This book tells about how the Holocaust could happen. So many times when things go wrong or don't look right, people have a tendancy to look the other way, not get involved, or "I better not help as I may have a problem too." In this book the different animals are removed one by one by the "terrible things." Everyone looks the other way- the only one to question why is a little rabbit and he is told not to get involved by his elders. In the end there is no one left,except the little rabbit who hid,- and the meadow is left silent and barren. Just as in the Holocaust years ago, if people had banded together, maybe this wouldn't have happened. I read this book to my LD 4th grade class. By the end of the book, outside of being able to hear a pin drop in the classroom, the kids asked "Why didn't anyone do anything?" I guess the author really got her point across!
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on February 8, 2009
There was a reviewer who was a bit critical of this book, stating that it was not an appropriate read for young children. S/he was ABSOLUTELY correct: allegories are for older children (middle school-high school) and adults. I was dismayed that s/he gave it such a low rating due to this, though, instead of rating the book itself.

This book is a GREAT way to introduce the concept of allegories to your older children or students. I'm a high school teacher (I teach 9th-12th) and have used it with my freshmen to my seniors. Not only that, but it's a great introduction to discuss prejudice (and how forming prejudiced ideas can lead to bigger things such as genocide), a Holocaust unit, etc.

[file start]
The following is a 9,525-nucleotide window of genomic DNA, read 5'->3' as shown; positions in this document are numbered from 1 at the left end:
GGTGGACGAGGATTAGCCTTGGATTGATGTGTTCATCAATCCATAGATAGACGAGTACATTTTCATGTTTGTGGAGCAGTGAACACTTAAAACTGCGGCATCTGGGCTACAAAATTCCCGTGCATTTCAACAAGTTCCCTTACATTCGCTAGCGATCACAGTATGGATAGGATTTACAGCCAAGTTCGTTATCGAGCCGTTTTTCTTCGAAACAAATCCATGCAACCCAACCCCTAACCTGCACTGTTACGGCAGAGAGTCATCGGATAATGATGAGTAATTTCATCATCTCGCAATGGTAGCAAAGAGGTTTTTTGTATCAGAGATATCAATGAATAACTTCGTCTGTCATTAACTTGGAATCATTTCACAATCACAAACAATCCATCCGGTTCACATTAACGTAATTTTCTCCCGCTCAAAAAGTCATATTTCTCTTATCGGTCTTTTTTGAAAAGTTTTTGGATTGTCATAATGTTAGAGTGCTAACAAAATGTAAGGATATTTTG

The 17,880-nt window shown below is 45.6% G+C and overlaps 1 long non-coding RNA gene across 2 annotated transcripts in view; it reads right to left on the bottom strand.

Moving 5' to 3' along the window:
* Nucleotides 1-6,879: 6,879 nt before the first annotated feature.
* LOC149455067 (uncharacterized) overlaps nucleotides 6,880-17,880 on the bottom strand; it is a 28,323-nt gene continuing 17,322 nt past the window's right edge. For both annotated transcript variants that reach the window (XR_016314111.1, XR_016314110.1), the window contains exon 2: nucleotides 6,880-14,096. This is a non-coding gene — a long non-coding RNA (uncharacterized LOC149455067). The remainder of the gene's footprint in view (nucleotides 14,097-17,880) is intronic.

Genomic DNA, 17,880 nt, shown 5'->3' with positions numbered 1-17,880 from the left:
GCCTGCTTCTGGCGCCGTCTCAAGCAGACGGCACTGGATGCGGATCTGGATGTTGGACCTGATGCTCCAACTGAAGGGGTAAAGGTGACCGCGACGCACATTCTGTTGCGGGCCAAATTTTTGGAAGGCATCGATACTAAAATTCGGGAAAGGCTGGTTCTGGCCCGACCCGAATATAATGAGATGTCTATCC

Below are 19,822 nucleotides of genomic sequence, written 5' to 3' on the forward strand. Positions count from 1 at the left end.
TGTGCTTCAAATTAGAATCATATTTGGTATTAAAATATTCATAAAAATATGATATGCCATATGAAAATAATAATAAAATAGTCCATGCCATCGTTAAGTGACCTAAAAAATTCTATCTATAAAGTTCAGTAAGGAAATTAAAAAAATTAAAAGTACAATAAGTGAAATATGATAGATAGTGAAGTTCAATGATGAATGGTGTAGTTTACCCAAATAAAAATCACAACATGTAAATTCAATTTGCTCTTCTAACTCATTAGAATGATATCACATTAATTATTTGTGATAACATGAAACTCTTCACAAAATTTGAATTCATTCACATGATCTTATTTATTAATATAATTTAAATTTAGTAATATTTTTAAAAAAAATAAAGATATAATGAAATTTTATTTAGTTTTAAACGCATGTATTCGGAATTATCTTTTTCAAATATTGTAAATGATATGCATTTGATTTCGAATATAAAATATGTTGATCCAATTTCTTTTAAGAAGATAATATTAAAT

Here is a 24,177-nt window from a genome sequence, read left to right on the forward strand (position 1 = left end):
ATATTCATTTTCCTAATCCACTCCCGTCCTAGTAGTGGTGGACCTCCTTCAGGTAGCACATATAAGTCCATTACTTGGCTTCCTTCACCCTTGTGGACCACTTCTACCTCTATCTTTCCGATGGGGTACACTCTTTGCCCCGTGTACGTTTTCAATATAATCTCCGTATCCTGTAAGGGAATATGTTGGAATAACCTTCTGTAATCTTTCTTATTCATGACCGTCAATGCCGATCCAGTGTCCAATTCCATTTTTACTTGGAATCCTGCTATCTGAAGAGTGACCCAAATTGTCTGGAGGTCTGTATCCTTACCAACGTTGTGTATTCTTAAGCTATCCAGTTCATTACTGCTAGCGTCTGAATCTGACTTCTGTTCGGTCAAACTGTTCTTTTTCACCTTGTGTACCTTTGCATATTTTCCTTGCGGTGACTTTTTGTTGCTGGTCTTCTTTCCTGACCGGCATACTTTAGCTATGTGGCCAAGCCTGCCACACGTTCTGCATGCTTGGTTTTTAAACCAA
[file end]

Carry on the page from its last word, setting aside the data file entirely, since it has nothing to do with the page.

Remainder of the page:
I highly recommend this book for older students and adults. Very sobering, but it will lead to making great connections and discussion.
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on April 3, 2013
As an English teacher and mom of kids ages 6-15, I'd like to clarify a point. When a reading level is set (4-8 for this book), the level refers to the difficulty and structure of the word choice and readers' abilities; reading level does not mean 'appropriate' for 4-8 year olds. As with all books, preview this first and see if it's right for your child. It might be a great reading for older remedial readers, or as a supplement to a unit on Anne Frank or WWII. The poem is definitely with a read and discussion by the time kids are ready for such heavy content; a parent knows best when that is for each child.